When Launcelot arrived at the Chapel Perilous, he saw thirty knights surrounding its entrance, all dressed in black. They scattered before he could charge them, and so he was able to enter the chapel. Inside, a dim light burnt over a corpse wrapped in silk. He cut a piece of the silk away, and the earth quaked beneath him. He saw the dead knight’s sword, and took it as he exited the chapel.
Sir Launcelot returned to Sir Meliot's sister, who led him to her wounded brother. Launcelot wiped Meliot’s wounds with the bloody cloth and the sword, and he was healed. Launcelot left the next day, but first asked Meliot to bring word to King Arthur that Launcelot would return to court at Pentecost.
Launcelot rode through strange countries. One day, he came across a castle and saw a hawk fly and land in a nearby tree. A lady exited the castle and asked him to retrieve the hawk, claiming her husband would be angry if it flew away. Launcelot disarmed himself to climb the tree, and easily caught the bird. However, Sir Phelot, the lady's husband and a vile knight, suddenly arrived and drew his sword to kill Launcelot.
Launcelot requested his sword, since no knight should fight unarmed, but Phelot refused. Therefore, Launcelot took a bough from the tree and struck Phelot to the ground with it. Then, Launcelot used his sword to behead Phelot. When he departed, he thanked God he was done with that adventure.
Launcelot returned to Camelot two days before Pentecost, and was pleased to hear tales of his adventures told by other knights. Sir Launcelot had come to be known as the greatest knight in the world.
Chivalry is the most obvious of the themes of Le Morte d’Arthur, and is prevalent in Book 6. In its most basic form, chivalry dictates a code of ethics or behaviors, much like the vows that the Knights of the Round Table renew each year at Pentecost. These behaviors include promises: not to murder; not to flee from treason; to be merciful; to be loyal to King Arthur above all others; to protect women; and to never enter into a wrongful quarrel. Chivalry also covers courtly love, which in its traditional meaning describes the platonic love between a man and a married woman, or in this case, a knight and his lord's queen.
Launcelot is the greatest knight in the world not solely because of his physical accomplishments. Indeed, these are great, and the epic is full of battles won and enemies vanquished at his hand. However, he is also distinguished by a pronounced chivalric sense. He not only treats others honorably, but he also reacts badly when others compromise the code. Sir Phelot is an example of the latter. This is not to say that Launcelot is perfect - on the contrary, his long-standing affair with Guenever shows a significant lapse. However, he and others will pay for this lapse, so that the epic overall does implicitly support the value of chivalry.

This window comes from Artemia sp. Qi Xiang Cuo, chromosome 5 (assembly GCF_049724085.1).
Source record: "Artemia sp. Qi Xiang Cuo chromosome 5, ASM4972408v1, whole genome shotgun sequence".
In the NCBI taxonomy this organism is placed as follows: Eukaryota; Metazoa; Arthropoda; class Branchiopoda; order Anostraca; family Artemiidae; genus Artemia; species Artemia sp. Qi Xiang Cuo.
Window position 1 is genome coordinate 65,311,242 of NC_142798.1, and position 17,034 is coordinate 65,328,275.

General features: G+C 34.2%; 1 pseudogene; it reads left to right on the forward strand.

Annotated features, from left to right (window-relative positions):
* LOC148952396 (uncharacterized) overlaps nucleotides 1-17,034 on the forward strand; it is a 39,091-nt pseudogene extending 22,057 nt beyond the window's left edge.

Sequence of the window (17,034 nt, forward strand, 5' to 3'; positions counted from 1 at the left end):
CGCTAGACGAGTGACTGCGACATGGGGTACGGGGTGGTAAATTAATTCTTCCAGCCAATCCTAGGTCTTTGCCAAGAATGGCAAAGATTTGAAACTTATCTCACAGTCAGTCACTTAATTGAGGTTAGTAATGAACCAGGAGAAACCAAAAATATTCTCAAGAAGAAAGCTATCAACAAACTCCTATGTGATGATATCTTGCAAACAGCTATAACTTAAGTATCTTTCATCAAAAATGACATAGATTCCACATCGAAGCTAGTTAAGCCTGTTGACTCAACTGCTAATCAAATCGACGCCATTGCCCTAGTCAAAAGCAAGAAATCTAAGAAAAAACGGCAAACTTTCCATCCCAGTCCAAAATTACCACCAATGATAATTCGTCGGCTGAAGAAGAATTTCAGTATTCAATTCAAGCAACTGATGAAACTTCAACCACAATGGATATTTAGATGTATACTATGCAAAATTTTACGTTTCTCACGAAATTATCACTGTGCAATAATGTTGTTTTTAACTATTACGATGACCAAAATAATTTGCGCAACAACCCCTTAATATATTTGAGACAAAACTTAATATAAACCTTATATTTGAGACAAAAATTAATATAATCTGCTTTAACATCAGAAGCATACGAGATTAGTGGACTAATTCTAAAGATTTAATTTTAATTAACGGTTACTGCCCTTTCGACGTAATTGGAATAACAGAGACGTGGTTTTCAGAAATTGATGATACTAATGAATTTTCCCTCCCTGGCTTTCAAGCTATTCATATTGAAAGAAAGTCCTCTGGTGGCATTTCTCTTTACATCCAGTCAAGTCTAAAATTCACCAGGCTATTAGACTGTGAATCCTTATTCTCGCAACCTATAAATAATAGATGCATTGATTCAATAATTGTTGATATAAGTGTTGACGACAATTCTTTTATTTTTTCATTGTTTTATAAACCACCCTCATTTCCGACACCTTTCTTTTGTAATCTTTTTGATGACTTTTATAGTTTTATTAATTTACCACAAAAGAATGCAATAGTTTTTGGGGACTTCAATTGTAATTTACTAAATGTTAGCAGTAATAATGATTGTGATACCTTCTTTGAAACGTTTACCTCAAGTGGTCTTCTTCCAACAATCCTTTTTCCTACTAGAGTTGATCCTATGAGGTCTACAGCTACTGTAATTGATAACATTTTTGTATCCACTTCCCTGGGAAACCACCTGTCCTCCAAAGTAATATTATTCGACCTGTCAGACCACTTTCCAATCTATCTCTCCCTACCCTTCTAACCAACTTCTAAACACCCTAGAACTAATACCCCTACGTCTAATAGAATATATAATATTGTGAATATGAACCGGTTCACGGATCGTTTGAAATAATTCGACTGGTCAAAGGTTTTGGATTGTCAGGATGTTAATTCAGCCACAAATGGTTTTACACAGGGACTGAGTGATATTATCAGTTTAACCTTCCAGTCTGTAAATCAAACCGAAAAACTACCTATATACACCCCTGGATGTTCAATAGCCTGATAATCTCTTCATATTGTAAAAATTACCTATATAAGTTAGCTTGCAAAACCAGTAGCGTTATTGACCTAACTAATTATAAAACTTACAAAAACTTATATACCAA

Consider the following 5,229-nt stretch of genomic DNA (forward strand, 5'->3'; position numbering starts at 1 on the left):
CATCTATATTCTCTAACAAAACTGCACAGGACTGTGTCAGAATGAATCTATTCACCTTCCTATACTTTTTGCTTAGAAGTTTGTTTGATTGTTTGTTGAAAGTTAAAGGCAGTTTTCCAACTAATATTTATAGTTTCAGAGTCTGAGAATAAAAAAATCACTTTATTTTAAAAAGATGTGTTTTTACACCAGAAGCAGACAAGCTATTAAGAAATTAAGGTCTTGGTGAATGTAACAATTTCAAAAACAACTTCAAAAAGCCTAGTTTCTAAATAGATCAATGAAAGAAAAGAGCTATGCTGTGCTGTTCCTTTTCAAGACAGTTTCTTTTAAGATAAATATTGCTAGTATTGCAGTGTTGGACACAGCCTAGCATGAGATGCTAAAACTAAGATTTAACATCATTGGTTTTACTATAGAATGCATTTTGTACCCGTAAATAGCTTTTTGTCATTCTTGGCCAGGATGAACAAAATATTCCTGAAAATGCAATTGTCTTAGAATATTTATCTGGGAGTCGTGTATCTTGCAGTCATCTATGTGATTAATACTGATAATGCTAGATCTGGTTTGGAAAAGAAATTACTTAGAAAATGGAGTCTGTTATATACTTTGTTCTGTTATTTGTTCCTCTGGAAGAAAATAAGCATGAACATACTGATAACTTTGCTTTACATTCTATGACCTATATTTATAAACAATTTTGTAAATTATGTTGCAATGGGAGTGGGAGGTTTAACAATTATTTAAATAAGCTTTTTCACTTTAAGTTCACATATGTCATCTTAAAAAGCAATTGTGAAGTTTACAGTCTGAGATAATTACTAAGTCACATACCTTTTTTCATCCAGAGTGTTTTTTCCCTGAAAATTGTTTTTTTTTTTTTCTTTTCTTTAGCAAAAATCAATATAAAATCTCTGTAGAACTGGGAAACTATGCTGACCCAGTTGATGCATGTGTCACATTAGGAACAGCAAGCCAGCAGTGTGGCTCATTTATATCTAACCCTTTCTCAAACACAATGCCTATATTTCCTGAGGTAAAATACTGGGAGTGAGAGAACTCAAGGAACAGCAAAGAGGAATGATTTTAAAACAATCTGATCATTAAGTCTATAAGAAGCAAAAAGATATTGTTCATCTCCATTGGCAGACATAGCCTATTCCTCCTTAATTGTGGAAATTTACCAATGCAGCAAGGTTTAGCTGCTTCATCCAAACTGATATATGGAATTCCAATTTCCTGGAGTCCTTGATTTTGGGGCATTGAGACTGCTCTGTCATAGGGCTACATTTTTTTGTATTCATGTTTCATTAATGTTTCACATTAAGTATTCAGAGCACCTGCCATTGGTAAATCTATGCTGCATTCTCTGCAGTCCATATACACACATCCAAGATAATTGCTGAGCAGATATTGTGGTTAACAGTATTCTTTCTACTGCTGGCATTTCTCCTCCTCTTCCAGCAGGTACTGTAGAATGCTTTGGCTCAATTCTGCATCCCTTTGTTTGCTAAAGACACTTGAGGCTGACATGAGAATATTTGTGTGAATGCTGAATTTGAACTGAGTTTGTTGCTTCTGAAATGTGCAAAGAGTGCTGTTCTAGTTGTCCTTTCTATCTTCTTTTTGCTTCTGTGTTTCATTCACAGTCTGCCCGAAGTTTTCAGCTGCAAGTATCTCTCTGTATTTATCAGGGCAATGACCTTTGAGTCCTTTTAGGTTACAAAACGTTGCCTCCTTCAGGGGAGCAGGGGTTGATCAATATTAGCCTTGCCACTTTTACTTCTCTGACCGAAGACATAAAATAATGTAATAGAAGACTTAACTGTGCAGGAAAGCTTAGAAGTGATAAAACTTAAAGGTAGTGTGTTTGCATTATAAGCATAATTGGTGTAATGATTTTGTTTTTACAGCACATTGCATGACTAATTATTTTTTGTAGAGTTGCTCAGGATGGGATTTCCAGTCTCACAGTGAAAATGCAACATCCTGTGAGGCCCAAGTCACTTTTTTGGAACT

In Book 6, Sir Launcelot’s story takes center stage and the themes of chivalry and reputation are on display. His feats speak for themselves, but what pleases him most when he returns is that others speak of them as well. There is an interesting mixture of values in Le Morte d'Arthur, reflecting both the traditional Anglo-Saxon epics, like Beowulf, and Christianity. Where the earlier epics praise worldly reputation as paramount because it is the only thing that will survive once we are dust, Christianity pushes believers to await an afterlife. While this epic is deeply suffused with the Christian beliefs of the time of its publication, Launcelot reveals a similar love for reputation. What is important is not that solely that one commits great deeds, but also that others talk about them. He wants to be known as the greatest knight in the world.
It is an extremely idealized version of Launcelot that is presented in Book 6, and in many ways this conforms to the ubiquitous contemporary depiction of him. Of course, this makes sense because he has so far shown great respect for chivalry. This idealized version will later be challenged in the Sangreal Books and the finale, particularly because he no longer can claim such abiding respect for the code.
In particular, it is his affair with Guenever that will wreak the most havoc. Though the affair is not explicitly mentioned in Book 6, the extent of his love for the queen is made clear. He tells the maiden he will never marry from a love of adventure, but his constant refusal of sexual advances from other women suggests there is a purity in his affection for the queen. It is a marriage-like commitment he makes, but it unfortunately with a woman already married. Although free to seek adventure, he is not free to love. Already, his love for Guenever cannot be defined solely in moral terms (i.e., it is a bad thing to commit adultery) but also in tragic terms - he has a pure love that can never be reconciled with worldly loyalties, and so must people eventually die for it.
Skill in battle, or a knight’s prowess, remains a knight's most defining quality in this world, and the narrator spends an inordinate amount of time describing various tournaments and jousts between knights. At times, it seems that no two knights can be in the same place without challenging each other in some way. While a modern reader might criticize this as excessive violence, it is useful to think of it in terms of chivalry and feudalism. In a strict social order that seeks to ascribe value, a knight is duty-bound to defend his personal honor and reputation. Hence, these jousts are not always founded on aggression and animosity, but on self-respect. In these ways, the aggressive nature of the world is an uneasy fit with the Christianity that the characters so frequently espouse.